Gaza flotilla raid: Will it change Turkey's regional role?
Anger with Israel over the Gaza flotilla raid, which ended in the deaths of nine Turkish activists, has illustrated the difficulty of Turkey's effort to bridge East and West.
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Mr. Davutoglu, an academic with a penchant for writing books such as "Alternative Paradigms: The Impact of Islamic and Western Weltanschauungs on Political Theory," has managed to convey Turkey's foreign policy with a simple message: "zero problems with neighbors." That means reaching out to Middle Eastern nations that Turkey has ignored for decades and carving out a niche as mediator of ancient and modern rivalries.Skip to next paragraph
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Turkey has launched important initiatives from the Balkans to the Hindu Kush. Mr. Erdogan and Davutoglu, who became foreign minister in May 2009, have organized four summits since then to bring together former foes Serbia and Bosnia. Erdogan also recently hosted his Pakistani and Afghan counterparts to improve their cross-border relations. Davutoglu has claimed that Turkish mediation, in which he played a lead role, brought Israel and Syria to within one word of a deal by December 2008. But when Israel launched its three-week offensive on Gaza, Turkey called off the talks. It has since offered to mediate between rivals in Lebanon, as well as to promote reconciliation between the Palestinian factions of Hamas and Fatah.
Turkey has also worked to repair its own fences, initiating a historic (though now stalled) reconciliation process with Armenia, which has long wanted Turkey to say that the mass killings of Armenians in World War I amounted to genocide. Most recently, Turkey – along with Brazil – helped broker an 11th-hour nuclear fuel swap deal with Iran after Western powers had all but given up. A peeved US, which felt the deal was too little, too late, responded the next day by announcing unanimous support for fresh Iran sanctions from the United Nations Security Council's five permanent members.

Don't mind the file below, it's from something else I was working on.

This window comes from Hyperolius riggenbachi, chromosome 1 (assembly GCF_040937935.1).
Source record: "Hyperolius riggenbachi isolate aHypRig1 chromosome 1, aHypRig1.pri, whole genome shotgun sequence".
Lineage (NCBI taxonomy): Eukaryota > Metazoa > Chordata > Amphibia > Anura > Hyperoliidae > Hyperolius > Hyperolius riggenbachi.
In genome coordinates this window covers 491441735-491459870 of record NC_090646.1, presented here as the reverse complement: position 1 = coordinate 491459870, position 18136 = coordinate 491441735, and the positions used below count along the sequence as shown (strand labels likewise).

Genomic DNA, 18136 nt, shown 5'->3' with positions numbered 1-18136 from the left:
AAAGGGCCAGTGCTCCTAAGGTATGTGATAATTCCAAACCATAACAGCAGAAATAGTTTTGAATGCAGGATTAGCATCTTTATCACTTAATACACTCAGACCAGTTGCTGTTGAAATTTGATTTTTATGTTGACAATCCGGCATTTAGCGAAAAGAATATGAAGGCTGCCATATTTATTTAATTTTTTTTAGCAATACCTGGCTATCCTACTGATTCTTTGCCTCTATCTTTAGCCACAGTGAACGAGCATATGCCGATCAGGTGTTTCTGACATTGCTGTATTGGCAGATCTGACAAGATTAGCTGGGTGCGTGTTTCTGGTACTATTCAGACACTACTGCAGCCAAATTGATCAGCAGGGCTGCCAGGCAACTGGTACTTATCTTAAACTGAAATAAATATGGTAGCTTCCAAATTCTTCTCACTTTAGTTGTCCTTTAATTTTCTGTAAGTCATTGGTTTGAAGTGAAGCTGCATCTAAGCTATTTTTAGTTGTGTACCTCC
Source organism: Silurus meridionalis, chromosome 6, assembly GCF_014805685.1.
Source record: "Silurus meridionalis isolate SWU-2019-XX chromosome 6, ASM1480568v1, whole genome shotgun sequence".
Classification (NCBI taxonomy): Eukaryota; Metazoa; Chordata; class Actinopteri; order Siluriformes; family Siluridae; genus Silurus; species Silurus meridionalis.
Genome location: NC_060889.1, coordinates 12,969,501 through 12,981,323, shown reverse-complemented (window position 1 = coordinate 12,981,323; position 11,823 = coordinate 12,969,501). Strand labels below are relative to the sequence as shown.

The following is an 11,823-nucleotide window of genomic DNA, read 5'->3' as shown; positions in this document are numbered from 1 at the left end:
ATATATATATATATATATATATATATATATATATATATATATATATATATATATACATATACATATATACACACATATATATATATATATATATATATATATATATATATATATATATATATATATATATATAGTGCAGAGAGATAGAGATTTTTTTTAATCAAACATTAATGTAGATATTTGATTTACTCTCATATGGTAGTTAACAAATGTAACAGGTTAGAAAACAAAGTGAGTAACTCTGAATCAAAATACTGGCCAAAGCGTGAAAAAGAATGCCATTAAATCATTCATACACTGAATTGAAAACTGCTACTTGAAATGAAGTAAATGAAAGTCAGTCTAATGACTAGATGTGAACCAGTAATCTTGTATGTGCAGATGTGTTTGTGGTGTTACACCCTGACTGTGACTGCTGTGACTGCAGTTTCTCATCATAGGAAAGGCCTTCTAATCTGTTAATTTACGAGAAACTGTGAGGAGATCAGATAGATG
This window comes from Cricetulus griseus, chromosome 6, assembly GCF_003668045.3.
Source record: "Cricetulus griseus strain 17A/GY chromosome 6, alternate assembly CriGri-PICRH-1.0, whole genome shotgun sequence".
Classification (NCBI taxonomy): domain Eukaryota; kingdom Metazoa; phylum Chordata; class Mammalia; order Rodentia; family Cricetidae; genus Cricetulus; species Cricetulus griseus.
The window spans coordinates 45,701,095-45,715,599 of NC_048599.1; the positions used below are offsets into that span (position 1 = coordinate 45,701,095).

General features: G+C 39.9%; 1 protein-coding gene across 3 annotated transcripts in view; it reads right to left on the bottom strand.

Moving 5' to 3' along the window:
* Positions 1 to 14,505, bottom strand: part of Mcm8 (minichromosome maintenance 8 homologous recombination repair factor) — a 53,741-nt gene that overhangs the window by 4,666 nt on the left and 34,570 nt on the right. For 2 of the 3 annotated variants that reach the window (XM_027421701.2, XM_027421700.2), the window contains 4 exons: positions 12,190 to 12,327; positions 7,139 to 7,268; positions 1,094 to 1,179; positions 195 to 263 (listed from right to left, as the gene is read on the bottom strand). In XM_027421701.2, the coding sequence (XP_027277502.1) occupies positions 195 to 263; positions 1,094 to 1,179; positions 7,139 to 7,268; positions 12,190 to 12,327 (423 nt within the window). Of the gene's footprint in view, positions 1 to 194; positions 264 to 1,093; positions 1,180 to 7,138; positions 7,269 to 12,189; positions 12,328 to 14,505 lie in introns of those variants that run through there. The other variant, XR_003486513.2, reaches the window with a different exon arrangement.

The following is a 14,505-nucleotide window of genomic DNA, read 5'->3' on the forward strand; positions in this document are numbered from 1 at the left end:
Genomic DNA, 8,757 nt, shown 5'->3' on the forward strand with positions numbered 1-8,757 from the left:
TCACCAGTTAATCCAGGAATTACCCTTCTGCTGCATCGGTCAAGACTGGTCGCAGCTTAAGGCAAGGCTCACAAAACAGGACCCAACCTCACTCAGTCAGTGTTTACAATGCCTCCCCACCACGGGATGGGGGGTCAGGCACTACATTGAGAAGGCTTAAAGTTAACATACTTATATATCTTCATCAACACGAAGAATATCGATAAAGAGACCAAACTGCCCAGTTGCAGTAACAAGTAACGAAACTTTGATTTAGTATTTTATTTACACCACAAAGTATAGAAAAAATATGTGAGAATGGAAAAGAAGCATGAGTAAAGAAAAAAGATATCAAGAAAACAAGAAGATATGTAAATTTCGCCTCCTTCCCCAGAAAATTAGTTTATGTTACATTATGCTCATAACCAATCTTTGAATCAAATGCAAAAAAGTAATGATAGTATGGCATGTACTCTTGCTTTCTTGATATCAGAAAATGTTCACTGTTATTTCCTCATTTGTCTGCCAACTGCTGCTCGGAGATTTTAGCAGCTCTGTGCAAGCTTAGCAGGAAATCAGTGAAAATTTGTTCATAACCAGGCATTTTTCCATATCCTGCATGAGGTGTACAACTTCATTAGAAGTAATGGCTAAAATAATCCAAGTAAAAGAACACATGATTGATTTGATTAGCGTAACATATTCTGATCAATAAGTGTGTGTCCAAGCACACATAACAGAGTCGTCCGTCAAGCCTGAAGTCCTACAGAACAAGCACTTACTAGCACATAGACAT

Why is Turkey carving out this role?
Turkey is motivated by a mix of political, economic, and ideological factors. The government feels that Turkey has punched below its weight for too long and has missed important opportunities.
Turkey has the world's 16th-largest economy – its growth between 2002 and 2007 averaged an impressive 6 percent – and believes that continued economic growth depends on actively developing its political and trade relations on a global scale.
But Turkey's leaders also believe that, as heirs of the Ottoman Empire, their country should have a greater say in regional – even global – affairs and play a leading role in the Muslim world. Turkey is less interested in tying itself down to the "West" or the "East"; it wants to be a center of power.
"I believe the thinking now in government circles is that Turkey itself can now be an axis," says Sami Kohen, a foreign-affairs analyst.